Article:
“The Examiner reports that Wisconsin Republicans claim that no one else can republish a video of United States Representative Sean Duffy (R-WI) complaining about how he is ‘struggling’ to get by on his $174,000 salary without their permission, even though they originally released the video on YouTube for the whole world to see and now the GOP is trying to take legal action to stop anyone else from republishing the video. The tape caused a stir for Duffy, a first-term conservative best known for his past as a reality TV show star on MTV’s The Real World after Democrats flagged the comments about his taxpayer-funded salary which is nearly three times the median income in Wisconsin and criticisms began to flow Duffy’s way. Here’s a one-minute clip, excerpted from roughly 45 minutes of video of the public Duffy townhall, that the Polk County GOP doesn’t want anyone to see.”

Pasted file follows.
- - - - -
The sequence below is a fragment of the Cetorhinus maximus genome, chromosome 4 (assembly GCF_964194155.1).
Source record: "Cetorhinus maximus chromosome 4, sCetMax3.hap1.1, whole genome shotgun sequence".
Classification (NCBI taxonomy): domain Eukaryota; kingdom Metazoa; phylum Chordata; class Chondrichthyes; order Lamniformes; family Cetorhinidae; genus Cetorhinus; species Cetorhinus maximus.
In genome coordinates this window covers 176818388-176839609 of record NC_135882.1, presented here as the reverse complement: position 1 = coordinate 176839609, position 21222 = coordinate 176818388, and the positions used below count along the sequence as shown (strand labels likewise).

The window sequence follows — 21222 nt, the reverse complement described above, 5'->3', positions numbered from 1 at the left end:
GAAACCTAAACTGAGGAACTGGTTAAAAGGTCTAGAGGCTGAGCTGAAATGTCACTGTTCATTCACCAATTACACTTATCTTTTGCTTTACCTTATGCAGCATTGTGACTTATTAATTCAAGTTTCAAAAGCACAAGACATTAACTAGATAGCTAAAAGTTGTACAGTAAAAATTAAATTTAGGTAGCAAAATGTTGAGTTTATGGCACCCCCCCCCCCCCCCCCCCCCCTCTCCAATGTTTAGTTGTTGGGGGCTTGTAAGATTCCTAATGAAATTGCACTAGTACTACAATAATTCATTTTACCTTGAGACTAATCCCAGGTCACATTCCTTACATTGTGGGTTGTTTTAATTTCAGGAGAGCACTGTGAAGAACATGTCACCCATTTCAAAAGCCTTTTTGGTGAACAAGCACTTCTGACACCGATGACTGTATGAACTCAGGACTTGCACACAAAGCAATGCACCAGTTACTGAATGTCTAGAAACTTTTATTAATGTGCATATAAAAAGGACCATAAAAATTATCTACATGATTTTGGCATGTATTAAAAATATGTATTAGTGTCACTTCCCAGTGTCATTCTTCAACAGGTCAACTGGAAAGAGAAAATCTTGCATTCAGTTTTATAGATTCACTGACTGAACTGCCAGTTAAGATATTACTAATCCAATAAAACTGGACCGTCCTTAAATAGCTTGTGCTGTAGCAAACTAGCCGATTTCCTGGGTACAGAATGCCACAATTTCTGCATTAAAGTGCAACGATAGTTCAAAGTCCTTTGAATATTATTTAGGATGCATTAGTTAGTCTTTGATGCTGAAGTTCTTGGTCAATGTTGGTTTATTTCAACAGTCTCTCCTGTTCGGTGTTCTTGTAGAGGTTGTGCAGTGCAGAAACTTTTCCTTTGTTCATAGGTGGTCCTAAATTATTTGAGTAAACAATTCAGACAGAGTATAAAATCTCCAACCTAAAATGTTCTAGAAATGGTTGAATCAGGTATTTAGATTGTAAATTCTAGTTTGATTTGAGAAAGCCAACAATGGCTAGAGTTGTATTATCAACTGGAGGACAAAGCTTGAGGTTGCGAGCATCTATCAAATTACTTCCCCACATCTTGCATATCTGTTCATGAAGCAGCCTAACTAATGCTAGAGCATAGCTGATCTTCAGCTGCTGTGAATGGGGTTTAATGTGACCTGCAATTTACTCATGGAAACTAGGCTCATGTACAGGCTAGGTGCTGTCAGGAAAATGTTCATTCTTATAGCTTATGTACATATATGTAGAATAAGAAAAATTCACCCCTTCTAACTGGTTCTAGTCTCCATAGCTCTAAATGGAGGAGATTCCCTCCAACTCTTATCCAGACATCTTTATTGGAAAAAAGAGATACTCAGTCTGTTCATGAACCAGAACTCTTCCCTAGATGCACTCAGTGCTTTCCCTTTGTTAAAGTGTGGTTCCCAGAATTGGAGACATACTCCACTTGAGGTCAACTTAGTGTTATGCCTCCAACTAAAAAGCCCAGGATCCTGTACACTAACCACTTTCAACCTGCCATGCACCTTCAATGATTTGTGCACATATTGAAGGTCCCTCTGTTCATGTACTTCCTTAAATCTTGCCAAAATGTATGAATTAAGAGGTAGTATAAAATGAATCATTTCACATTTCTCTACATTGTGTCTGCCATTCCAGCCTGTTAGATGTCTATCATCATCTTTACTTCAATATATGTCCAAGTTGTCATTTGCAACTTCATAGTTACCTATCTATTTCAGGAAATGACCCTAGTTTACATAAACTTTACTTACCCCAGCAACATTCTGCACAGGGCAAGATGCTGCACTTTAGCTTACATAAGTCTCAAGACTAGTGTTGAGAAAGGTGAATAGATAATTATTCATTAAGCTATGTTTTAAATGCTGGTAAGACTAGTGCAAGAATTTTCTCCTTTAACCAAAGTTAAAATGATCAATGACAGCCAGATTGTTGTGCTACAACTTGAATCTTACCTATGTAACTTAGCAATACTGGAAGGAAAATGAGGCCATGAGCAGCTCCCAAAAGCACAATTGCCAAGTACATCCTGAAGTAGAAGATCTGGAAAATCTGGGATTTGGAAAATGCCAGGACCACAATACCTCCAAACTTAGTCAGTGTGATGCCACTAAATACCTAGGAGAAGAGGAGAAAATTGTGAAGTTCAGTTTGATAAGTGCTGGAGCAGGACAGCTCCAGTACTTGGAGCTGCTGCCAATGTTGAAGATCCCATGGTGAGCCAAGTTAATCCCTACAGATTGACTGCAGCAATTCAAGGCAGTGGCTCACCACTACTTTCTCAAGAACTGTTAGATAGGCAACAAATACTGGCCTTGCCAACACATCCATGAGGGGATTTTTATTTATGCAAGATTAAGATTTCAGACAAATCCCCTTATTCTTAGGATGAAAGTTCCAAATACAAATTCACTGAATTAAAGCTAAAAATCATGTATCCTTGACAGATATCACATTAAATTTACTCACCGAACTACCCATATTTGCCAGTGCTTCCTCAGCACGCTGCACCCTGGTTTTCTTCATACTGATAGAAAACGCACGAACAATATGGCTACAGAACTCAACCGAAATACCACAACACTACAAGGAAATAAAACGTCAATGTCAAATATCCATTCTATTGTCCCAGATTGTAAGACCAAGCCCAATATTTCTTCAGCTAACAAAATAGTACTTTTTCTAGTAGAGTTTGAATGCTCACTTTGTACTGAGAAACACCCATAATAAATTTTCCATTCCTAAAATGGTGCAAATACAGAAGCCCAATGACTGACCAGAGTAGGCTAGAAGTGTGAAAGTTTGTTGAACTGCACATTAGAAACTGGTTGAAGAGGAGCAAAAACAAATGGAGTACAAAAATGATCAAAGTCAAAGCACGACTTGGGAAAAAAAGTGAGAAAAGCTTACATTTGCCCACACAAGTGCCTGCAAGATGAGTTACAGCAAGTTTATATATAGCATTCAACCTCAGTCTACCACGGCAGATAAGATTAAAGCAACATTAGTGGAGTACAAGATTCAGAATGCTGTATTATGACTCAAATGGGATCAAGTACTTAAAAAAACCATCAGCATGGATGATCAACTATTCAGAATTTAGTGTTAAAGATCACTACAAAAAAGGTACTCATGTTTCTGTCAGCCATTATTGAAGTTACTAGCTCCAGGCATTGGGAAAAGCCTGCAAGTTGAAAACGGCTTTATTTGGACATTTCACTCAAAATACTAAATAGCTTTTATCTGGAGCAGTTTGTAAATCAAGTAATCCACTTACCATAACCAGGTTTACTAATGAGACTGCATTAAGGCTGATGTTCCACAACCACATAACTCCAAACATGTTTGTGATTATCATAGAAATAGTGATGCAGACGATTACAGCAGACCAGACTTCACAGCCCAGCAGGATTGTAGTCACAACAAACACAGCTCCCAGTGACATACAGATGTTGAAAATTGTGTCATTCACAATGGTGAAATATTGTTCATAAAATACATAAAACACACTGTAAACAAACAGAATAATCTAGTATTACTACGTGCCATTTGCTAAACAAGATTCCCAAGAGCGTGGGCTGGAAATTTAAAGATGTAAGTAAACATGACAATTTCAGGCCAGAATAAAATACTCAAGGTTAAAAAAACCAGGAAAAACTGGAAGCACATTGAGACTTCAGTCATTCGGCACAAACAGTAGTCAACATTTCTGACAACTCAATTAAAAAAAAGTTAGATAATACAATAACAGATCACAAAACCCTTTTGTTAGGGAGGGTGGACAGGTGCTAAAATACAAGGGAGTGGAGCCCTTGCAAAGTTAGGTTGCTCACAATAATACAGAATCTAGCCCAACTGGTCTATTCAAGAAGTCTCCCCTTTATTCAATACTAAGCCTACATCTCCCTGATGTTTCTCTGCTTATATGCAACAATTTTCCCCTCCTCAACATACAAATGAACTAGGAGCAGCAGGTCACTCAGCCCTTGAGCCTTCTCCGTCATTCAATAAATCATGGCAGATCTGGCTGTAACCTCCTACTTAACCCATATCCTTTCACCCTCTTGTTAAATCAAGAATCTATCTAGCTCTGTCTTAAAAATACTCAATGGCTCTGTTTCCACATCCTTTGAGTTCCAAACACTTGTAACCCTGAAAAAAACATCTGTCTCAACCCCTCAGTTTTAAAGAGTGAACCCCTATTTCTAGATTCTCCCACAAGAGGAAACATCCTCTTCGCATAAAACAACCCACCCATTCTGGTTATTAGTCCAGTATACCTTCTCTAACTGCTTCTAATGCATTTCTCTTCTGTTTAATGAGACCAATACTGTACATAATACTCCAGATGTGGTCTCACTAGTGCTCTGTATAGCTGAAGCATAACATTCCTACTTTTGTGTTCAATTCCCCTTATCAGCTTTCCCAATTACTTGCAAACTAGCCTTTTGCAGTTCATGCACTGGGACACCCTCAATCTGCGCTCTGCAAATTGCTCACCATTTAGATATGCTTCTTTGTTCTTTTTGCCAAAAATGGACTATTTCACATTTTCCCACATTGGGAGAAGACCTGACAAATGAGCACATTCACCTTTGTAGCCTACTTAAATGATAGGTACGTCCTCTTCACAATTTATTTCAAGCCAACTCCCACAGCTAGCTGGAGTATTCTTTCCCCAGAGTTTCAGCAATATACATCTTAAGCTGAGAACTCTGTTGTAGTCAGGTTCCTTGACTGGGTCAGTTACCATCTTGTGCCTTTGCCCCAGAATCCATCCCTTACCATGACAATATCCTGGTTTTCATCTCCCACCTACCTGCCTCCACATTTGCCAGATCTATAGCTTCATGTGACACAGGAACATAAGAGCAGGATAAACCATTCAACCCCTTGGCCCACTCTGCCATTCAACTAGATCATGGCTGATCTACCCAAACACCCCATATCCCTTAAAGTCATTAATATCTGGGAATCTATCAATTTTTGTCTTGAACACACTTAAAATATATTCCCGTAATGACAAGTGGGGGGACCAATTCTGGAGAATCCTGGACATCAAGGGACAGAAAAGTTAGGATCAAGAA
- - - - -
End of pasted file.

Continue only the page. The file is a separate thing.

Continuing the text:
In the interest of helping, some in Wisconsin are asking for donations:

Pity the Rich. It’s So Hard to Get By.

A couple of items that remind me of the discussions last year about tax cuts.  The major bone of contention in last December’s tax cut deal was over whether the Bush era tax rate cut for the top income bracket should be extended. You may remember that it the Bush tax cuts were originally scheduled to expire January 1, 2011. But Republicans in Congress refused to renew extended unemployment benefits for the unemployed unless the tax cuts for the upper income bracket was extended.  The top bracket starts taxing income above $209,000 (married, file jointly) at 33% and 35% for income above $373,000. ( source). Note only income above these limits gets taxed at these rates.  Income up to this limit pays lower rates like everybody else.  The debate was partly framed as a question about whether “the rich” should pay higher taxes.